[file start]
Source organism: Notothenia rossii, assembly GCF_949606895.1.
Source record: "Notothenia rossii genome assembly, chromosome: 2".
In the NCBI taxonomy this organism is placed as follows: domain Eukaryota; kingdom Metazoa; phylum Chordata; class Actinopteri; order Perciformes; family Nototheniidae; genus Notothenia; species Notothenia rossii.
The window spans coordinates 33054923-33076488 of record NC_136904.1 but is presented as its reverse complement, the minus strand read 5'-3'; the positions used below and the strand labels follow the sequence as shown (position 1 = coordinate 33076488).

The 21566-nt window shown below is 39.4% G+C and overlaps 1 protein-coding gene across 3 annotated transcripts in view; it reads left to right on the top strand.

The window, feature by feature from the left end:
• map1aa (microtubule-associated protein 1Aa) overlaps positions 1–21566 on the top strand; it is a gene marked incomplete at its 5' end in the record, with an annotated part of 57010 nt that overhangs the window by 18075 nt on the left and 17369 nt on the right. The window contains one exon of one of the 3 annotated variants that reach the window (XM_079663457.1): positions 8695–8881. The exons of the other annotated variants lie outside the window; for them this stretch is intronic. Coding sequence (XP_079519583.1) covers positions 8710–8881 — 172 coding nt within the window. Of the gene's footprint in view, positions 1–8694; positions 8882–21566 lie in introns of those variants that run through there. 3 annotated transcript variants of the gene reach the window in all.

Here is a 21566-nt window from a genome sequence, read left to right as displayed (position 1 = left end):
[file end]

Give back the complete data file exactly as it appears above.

Source organism: Notothenia rossii, assembly GCF_949606895.1.
Source record: "Notothenia rossii genome assembly, chromosome: 2".
In the NCBI taxonomy this organism is placed as follows: domain Eukaryota; kingdom Metazoa; phylum Chordata; class Actinopteri; order Perciformes; family Nototheniidae; genus Notothenia; species Notothenia rossii.
The window spans coordinates 33054923-33076488 of record NC_136904.1 but is presented as its reverse complement, the minus strand read 5'-3'; the positions used below and the strand labels follow the sequence as shown (position 1 = coordinate 33076488).

The 21566-nt window shown below is 39.4% G+C and overlaps 1 protein-coding gene across 3 annotated transcripts in view; it reads left to right on the top strand.

The window, feature by feature from the left end:
• map1aa (microtubule-associated protein 1Aa) overlaps positions 1–21566 on the top strand; it is a gene marked incomplete at its 5' end in the record, with an annotated part of 57010 nt that overhangs the window by 18075 nt on the left and 17369 nt on the right. The window contains one exon of one of the 3 annotated variants that reach the window (XM_079663457.1): positions 8695–8881. The exons of the other annotated variants lie outside the window; for them this stretch is intronic. Coding sequence (XP_079519583.1) covers positions 8710–8881 — 172 coding nt within the window. Of the gene's footprint in view, positions 1–8694; positions 8882–21566 lie in introns of those variants that run through there. 3 annotated transcript variants of the gene reach the window in all.

Here is a 21566-nt window from a genome sequence, read left to right as displayed (position 1 = left end):